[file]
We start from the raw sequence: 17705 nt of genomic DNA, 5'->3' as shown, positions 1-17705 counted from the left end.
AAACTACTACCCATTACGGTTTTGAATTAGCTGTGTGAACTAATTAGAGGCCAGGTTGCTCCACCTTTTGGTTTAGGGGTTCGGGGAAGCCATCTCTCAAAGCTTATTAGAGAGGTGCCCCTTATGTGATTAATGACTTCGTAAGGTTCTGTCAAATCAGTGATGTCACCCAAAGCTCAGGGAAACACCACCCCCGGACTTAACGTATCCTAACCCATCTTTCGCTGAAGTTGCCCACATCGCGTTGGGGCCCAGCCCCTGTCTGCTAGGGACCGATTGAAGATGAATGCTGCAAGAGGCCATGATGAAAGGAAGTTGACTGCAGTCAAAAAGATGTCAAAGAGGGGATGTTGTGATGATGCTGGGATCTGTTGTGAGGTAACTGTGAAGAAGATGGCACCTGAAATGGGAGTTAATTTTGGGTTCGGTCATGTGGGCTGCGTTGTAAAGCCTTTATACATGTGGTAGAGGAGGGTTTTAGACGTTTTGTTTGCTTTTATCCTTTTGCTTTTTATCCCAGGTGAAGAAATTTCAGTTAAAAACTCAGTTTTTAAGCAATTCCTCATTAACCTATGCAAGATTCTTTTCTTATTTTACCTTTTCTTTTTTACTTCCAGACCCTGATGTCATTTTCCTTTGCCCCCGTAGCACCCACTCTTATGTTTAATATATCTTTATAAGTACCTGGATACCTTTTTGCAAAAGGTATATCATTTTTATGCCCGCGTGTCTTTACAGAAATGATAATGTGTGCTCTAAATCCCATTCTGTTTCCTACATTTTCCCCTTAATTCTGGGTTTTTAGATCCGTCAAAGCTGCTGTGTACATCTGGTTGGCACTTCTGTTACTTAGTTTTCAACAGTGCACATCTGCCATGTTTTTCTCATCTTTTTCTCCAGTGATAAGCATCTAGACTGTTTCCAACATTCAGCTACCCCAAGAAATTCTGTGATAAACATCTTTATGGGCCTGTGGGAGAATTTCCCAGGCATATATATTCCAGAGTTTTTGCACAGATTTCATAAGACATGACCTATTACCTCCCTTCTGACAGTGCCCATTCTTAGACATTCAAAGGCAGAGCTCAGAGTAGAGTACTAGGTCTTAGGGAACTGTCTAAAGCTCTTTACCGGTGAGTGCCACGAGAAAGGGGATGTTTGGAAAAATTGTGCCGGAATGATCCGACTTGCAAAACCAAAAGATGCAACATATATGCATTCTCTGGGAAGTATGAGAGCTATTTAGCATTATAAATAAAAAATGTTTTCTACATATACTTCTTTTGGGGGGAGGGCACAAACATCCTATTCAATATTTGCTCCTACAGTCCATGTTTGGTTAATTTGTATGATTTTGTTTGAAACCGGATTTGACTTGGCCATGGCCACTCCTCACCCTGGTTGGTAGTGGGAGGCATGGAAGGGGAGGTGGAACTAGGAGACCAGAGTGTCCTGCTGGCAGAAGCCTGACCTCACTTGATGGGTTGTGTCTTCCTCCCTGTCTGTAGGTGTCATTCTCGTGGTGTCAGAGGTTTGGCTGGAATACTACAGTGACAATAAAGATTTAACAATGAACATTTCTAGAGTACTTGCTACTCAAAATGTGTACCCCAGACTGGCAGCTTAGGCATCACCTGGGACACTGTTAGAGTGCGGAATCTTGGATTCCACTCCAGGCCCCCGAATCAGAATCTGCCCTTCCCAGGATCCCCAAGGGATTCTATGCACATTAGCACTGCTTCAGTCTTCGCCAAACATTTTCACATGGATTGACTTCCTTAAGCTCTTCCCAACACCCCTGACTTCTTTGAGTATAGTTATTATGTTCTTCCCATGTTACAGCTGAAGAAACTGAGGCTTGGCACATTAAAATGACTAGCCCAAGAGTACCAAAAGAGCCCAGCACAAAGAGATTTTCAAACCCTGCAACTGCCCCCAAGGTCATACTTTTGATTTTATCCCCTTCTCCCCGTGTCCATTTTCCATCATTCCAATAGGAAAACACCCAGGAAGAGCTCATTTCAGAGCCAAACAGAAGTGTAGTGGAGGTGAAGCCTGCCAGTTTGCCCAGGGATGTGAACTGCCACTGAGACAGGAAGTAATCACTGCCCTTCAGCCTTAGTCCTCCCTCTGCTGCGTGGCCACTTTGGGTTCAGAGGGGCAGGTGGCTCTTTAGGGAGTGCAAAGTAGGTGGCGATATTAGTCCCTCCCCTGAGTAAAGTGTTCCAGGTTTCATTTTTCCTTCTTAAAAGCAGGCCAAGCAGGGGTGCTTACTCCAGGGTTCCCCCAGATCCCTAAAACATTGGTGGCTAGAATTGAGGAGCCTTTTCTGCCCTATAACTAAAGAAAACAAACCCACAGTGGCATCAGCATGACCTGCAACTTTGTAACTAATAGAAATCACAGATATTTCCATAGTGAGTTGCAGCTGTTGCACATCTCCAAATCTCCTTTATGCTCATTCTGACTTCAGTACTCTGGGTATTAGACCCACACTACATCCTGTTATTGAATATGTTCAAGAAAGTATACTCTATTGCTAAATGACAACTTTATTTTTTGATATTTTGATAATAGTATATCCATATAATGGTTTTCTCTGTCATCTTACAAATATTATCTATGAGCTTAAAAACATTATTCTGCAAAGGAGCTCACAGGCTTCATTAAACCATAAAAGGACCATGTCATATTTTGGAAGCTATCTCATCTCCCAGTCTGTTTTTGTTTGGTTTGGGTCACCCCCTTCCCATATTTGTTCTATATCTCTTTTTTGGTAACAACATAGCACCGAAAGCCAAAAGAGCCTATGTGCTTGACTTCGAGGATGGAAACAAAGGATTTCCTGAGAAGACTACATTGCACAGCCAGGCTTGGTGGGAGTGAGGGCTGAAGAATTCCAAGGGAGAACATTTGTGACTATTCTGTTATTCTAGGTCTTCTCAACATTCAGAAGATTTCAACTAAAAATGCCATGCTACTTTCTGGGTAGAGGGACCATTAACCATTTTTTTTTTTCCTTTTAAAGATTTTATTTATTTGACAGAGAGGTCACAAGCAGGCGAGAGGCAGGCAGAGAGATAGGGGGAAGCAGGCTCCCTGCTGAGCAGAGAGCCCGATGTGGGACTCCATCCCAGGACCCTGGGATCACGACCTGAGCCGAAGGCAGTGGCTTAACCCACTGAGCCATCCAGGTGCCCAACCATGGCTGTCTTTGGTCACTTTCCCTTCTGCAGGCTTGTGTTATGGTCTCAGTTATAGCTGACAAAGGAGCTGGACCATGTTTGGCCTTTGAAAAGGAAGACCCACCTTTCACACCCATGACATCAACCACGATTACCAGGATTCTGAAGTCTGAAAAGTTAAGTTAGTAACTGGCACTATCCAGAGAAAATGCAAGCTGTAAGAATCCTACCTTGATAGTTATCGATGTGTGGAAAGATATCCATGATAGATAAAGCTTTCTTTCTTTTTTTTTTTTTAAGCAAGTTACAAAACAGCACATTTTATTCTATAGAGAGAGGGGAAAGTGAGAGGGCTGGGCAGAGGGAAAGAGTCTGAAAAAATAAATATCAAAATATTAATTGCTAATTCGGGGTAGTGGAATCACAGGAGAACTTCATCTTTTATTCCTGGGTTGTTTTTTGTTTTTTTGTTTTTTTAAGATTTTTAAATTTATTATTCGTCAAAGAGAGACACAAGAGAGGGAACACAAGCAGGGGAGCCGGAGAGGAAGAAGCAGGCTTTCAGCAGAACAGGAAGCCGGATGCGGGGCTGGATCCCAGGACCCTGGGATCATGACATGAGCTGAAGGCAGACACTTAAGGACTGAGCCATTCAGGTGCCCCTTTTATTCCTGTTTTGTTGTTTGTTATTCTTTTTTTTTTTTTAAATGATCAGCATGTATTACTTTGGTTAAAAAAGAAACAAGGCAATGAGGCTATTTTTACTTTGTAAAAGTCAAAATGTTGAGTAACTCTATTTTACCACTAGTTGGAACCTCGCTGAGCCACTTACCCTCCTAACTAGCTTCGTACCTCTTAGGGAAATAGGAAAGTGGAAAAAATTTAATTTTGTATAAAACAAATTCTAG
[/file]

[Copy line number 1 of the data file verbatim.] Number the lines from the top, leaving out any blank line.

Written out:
We start from the raw sequence: 17705 nt of genomic DNA, 5'->3' as shown, positions 1-17705 counted from the left end.